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Odds & Ends -- Week 6: Post-NCSU

Since taking over as Florida State's head coach, Jimbo Fisher is 15-4 when favored by at least two scores. Is that an alarming number, FSU fans? Also, something about Boston College seeing as we play them Saturday evening.

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15 and 4.

That's Jimbo Fisher's record when his squad is the favorite by at least 10 points. Jimbo loses these games 21% of the time. Said another way: One loss every five games as 10+ point favorites.

Fisher has suffered these types of losses at the hands of UNC (-11), @ Wake (-10), Virgina (-17), and @ NCSU (-17). FSU gets a lot of action, so these numbers are a touch inflated. They originally opened at UNC (-9), @ Wake (-11), Virginia (-16.5), & NCSU (-13.5). Still, FSU was on average a two-score favorite. (Perhaps there is an alternate meaning for Jimboflation?)

Nick Saban, the gold standard amongst college coaches, is 55-2 (or a 4% losing rate) when sitting on a 10+ point spread advantage. One loss came against UF in 2003 (-10) when he coached LSU. The other loss? His first year at Alabama, losing to 24-point road dog La.-Monroe in 2007, something Fisher definitely has not done yet.

How about a contemporary? Oregon's 4th year head coach Chip Kelly has an additional year on Fisher, but is relatively new to the arena like Fisher. Chip's record when facing 10+ point underdogs? 29-1 (3%). That one loss came as 15-point favorites over USC last year.

Those numbers again: Fisher - 21%. Saban - 4%. Kelly - 3%.

Fisher is losing these types of games at a rate 6 times greater than Saban, and over 6 times greater than Kelly.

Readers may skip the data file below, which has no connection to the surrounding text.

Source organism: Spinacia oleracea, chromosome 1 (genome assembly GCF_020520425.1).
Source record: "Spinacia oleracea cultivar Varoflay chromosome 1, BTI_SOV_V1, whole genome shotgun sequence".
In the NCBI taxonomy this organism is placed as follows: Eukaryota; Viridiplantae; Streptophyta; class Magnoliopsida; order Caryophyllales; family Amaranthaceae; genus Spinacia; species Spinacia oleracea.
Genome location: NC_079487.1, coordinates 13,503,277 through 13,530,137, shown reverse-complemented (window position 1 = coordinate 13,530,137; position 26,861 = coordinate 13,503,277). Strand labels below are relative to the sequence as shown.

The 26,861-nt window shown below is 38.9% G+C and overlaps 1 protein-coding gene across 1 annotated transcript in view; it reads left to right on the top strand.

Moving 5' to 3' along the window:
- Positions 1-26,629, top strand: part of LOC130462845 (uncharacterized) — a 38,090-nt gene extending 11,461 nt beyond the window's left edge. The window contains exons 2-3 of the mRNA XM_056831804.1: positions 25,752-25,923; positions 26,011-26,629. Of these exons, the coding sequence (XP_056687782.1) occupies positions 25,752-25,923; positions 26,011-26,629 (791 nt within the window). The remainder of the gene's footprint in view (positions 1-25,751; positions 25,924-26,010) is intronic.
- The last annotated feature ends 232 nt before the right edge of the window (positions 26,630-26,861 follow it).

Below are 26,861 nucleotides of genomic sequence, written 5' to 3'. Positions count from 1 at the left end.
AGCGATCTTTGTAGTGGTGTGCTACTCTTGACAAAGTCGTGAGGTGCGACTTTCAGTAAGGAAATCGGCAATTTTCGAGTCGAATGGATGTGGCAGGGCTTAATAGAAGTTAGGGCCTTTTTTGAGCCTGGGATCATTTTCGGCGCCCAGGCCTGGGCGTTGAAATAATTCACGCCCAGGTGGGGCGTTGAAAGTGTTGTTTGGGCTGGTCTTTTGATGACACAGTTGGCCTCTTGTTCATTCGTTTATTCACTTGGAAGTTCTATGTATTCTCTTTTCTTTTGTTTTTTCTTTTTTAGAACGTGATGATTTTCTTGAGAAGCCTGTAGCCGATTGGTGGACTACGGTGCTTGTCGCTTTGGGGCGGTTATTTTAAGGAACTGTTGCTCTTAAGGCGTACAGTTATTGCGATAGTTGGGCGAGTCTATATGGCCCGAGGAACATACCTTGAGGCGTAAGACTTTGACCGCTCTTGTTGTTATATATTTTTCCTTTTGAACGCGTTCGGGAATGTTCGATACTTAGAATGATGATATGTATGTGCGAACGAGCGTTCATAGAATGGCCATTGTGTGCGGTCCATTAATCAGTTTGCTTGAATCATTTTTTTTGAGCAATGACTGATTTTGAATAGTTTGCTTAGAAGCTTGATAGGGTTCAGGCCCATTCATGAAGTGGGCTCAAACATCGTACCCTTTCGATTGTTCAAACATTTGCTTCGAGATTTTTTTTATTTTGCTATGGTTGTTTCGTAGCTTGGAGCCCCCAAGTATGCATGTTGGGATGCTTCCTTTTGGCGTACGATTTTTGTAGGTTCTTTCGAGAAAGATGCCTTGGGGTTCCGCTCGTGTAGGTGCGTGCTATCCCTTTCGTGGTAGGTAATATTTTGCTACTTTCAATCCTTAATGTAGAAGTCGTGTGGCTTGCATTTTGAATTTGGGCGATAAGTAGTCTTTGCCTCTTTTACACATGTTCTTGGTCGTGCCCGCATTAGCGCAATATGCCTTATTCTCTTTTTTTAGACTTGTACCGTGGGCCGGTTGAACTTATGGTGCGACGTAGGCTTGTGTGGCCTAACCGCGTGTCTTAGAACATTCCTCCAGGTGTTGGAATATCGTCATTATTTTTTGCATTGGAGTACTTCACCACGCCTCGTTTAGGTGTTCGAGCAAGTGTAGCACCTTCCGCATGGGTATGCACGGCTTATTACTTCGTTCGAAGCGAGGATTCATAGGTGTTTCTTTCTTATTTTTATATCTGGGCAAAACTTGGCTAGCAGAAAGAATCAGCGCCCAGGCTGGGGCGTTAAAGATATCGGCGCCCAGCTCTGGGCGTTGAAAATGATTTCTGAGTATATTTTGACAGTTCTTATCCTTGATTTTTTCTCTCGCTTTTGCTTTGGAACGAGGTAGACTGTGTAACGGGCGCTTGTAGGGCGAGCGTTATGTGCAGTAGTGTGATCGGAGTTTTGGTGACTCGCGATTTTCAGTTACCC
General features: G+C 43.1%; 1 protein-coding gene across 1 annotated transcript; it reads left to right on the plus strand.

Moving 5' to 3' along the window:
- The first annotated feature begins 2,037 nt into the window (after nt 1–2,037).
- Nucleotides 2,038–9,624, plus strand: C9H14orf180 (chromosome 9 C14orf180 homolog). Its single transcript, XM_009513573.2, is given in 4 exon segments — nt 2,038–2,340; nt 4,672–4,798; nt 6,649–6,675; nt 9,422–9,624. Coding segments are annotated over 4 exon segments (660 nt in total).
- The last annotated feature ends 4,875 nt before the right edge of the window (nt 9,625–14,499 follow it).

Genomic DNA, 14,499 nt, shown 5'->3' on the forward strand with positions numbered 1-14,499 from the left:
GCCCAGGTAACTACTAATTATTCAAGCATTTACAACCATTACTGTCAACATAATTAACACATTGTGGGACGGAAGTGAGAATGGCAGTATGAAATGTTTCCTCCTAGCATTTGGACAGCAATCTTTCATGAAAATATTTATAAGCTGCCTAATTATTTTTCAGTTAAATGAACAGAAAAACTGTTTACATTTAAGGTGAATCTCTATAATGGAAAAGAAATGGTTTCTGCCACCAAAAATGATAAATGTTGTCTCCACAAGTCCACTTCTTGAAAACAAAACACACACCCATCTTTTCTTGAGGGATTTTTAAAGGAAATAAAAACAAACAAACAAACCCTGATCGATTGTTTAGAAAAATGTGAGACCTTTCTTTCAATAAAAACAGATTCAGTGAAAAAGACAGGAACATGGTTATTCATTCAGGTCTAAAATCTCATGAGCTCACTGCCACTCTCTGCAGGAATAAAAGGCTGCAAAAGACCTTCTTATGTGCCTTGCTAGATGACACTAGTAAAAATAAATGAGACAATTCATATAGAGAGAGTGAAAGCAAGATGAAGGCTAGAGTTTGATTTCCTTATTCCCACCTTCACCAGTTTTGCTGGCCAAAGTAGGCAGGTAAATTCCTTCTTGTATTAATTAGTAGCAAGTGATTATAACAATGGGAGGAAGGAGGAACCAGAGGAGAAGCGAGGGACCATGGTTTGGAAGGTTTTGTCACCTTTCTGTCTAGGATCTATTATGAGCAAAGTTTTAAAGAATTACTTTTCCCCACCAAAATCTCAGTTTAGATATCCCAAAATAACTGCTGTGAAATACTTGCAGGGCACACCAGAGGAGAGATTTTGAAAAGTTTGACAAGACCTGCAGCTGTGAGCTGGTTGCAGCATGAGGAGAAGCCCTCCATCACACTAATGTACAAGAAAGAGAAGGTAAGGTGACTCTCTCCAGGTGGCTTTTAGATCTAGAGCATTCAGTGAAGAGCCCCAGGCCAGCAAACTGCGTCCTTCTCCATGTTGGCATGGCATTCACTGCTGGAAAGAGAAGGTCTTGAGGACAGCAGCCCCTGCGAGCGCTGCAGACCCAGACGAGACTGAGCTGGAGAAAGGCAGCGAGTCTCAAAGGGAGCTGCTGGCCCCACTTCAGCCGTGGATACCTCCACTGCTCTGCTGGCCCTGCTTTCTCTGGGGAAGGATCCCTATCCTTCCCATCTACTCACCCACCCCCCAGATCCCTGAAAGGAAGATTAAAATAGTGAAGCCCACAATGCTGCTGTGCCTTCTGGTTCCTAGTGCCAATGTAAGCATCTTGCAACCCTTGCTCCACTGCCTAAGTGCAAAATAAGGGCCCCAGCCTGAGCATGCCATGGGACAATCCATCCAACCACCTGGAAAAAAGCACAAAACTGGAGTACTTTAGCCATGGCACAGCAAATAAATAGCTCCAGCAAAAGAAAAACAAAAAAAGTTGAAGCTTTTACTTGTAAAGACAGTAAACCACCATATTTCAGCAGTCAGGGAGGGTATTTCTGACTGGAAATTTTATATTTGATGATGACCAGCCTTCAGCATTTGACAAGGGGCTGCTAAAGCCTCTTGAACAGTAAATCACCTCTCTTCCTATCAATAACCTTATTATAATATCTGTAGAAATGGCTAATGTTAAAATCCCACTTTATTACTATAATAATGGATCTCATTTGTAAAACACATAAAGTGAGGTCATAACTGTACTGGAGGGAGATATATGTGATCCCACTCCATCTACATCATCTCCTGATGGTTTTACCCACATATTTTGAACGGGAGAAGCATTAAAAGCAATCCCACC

For fairness' sake, Kelly and Saban have played more games as very heavy favorites than Fisher has. How do their records compare when facing underdogs of 10.5-to-17 points?

  • Saban is 21-1 (95%).
  • Kelly is 7-1 (87%).
  • Fisher is 6-4 (60%).

Into Year 3, Fisher is losing these types of games on average 9 times more frequently than Saban, and 3 times more than Kelly.

Phil Steele did a study that showed what proportion of games underdogs won based on their point spread using data on teams from 1996-2008. Relevant to our study here, he reports that favorites of 10.5-to-14 points lost 21.1% of the time (242 losses in 1,146 games). Favorites of 14.5-to-17 points lost 13.5% of the time (88 losses in 650 games). On average, favorites lose to underdogs of 10.5-to-17 points 18.4% of the time (330 losses in 1,796 games).

Saban's and Kelly's numbers are better than the national average against 10.5-to-17 point underdogs. Fisher's loss rate (40%) is more than double the national average (18.4%).

What do these numbers tell us about Fisher?

That Vegas is overestimating Florida State? Perhaps.

Or that Fisher has trouble putting away marginal - although not terrible - opponents. Perhaps he's the anti- (Bob) Stoops; Fisher won't ever win the big one because he can't win the small one.

Given the sample size, Fisher's subpar record could be noise rather than a signal. And while potentially a valid critique, "sample size" doesn't seem to buy you as many years as a major program's head coach these days as it used to.

If it is indeed a signal, Fisher's 6-4 record can be interpreted as a rate: Fisher loses these types of games twice every five times against 10.5-to-17 point underdogs. Looking at the season so far, Clemson, USF, and NCSU all fit this category - and Fisher is 2-1 thus far.

With Miami (-14ish) and VT (-10ish) on our schedule, Fisher looks to defy that pattern - or buttress it.

Something here about BC

Boston College's offense is averaging 28.2 points per game this season, their highest since 2007 (28.3).

Its defense? 29.0 points per game, their highest in - well - a long time:

"...easily the worst football team I have seen play since hitting the Heights as a freshman over 10 years ago..." - Brian Favat, BCInterruption blog founder

BC (75th FEI overall rank) features the 56th-ranked offense, 93rd-ranked defense, and 119th-ranked field position. FSU: 32nd, 22nd, 7th. FSU opened as 4-TD favorites over BC - and it looks like the advanced statistics support that inference.


Courtesy of TN poster seminole_swami and his database of Vegas spreads, we have learned this about our previous ball coach:

  • From 1978 to 1986, Bowden was 34-1-1 (3% loss rate) when favored by double digits. Bowden lost to Tulane in 1983 28-34 while favored by 11.5, and tied Against Memphis in 1984 17-17 as an 11 point favorite.
  • From 1978 to 1986, Bowden was 17-1-1 (5%) as a 10.5-to-17 point favorite.
  • From 2001 through 2009? Bowden was 13-7 in games as a 10.5-to-17 point favorites. That's a 35% loss rate for the Lost Decade.

I guess some things don't change.